By David Bicknell
Change in government priorities and policies can drive structural change that generates significant investment and growth. That is now particularly the case in energy production projects in the aftermath of the Fukushima disaster.
From this article on Business Green, it appears that Germany is set for a significant investment in wind power with the setting up of a number of offshore wind farms with new hydroelectric power plants in the offing too.
German energy companies and investors are ready to plough up to €60bn into overhauling the country’s power infrastructure, following the government’s pledge to phase out nuclear reactors.
The energy and water industry association BDEW issued a report on the first day of the Hanover industrial fair revealing that plans are underway to build or modernise 84 power stations with a combined capacity of 42GW.
As Business Green says, the report also provides one of the most detailed insights to date on how the German energy sector plans to cope with the government’s commitment to phase out nuclear capacity in the country post-Fukushima.
Another recent article shows that China is making similar investments in wind energy, spending the equivalent of £4bn in the North-Western Gansu region.
As Jonathan Watts reports, “Wind turbines, which were almost unknown five years ago, stretch into the distance, competing only with far mountains and new pylons for space on the horizon. Jiuquan alone now has the capacity to generate 6GW of wind energy – roughly equivalent to that of the whole UK. The plan is to more than triple that by 2015, when this area could become the biggest wind farm in the world.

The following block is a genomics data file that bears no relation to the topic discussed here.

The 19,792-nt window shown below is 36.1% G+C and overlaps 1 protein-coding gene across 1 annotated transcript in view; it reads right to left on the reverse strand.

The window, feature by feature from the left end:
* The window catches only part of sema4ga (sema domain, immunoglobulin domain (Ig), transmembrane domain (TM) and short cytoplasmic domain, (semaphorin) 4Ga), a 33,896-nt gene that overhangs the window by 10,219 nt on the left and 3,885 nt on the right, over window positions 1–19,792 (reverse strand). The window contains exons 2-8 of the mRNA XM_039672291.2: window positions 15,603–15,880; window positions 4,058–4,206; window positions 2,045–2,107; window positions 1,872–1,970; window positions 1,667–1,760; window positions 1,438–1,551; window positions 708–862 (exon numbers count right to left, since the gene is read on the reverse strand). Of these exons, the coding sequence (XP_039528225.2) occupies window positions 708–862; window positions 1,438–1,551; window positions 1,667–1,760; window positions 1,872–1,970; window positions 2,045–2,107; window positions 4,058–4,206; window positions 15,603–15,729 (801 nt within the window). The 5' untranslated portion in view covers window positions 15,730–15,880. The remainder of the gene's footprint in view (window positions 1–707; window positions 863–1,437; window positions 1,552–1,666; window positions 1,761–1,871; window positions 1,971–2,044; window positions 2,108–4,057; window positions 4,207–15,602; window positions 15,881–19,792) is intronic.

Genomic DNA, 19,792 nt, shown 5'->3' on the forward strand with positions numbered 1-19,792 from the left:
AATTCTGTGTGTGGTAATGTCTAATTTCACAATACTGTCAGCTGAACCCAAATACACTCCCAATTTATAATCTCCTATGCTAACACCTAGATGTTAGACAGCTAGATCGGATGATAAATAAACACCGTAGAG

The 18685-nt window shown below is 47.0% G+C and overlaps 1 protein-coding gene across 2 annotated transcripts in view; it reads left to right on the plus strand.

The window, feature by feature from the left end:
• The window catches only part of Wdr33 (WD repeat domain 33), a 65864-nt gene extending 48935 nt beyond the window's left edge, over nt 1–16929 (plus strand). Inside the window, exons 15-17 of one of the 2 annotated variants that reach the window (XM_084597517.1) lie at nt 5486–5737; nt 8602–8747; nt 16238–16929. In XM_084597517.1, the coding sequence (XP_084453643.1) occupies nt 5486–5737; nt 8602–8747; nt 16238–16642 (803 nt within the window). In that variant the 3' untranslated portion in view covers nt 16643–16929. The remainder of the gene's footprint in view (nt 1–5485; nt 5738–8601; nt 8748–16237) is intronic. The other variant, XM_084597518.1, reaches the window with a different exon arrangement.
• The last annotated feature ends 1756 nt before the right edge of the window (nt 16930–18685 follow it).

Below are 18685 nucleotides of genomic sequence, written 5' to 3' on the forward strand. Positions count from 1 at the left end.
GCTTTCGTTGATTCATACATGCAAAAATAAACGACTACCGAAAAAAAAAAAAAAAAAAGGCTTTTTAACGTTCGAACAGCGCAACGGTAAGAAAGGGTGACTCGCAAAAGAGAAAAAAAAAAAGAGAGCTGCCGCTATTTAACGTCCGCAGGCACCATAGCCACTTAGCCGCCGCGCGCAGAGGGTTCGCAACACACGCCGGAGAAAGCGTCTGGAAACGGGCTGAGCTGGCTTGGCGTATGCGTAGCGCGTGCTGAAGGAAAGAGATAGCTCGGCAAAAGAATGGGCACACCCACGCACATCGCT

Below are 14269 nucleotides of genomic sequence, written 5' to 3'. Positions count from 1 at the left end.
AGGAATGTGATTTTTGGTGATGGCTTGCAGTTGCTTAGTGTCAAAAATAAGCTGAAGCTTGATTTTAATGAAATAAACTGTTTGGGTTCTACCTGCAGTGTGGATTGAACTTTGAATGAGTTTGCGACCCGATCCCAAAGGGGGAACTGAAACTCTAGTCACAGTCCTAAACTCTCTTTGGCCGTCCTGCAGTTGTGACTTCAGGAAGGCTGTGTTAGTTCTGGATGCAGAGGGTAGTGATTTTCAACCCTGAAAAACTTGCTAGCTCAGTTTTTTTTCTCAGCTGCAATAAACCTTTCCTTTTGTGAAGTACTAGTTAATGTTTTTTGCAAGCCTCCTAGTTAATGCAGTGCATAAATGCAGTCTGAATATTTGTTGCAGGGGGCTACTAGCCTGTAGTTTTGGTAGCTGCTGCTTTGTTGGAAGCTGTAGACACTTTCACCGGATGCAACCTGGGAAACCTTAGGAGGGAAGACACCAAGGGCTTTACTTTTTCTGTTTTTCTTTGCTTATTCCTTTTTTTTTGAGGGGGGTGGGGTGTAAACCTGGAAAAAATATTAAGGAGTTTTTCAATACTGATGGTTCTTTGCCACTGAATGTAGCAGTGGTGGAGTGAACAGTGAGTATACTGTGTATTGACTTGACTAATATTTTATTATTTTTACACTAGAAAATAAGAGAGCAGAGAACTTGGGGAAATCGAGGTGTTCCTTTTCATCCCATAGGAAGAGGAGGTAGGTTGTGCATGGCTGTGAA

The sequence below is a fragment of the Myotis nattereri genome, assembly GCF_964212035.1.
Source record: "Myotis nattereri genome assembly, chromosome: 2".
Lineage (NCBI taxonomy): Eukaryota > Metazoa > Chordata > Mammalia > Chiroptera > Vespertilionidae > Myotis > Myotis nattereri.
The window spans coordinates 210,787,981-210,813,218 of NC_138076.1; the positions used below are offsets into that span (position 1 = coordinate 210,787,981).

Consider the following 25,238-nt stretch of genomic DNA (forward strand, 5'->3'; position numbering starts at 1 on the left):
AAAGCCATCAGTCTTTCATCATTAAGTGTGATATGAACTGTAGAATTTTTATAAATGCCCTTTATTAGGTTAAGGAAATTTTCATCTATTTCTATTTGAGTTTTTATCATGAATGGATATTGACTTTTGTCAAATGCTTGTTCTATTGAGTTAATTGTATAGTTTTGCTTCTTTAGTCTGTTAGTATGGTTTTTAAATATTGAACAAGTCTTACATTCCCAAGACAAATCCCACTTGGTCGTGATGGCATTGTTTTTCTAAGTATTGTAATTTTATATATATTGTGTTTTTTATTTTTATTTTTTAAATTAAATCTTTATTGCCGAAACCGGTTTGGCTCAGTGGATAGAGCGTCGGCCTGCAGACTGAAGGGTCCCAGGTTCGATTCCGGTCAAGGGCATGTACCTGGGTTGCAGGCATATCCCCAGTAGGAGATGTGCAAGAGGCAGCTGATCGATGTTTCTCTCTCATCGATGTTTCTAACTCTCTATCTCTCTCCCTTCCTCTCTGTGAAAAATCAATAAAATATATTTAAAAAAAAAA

“Although it is the world’s biggest CO2 emitter and notorious for building the equivalent of a 400MW coal-fired power station every three days, it is also erecting 36 wind turbines a day and building a robust new electricity grid to send this power thousands of miles across the country from the deserts of the west to the cities of the east.
“It is part of a long-term plan to supply 15 per cent of the country’s energy from renewable sources by 2020. Most of that will come from nuclear and hydropower, but the government is also tapping the wind and solar potential of the deserts, mountain plateaus and coastlines.”
Meanwhile, Britain could pump £13bn into the economy and create up to 10,000 jobs by upgrading its power distribution network with smart grid technology, according to a Reuters report.
The technology has the potential to transform the way electricity is generated, distributed and consumed just as the Internet transformed the way the world communicates.
The idea is to create a communication network to maximise efficiency in supply and demand and to cut costs for homes and businesses.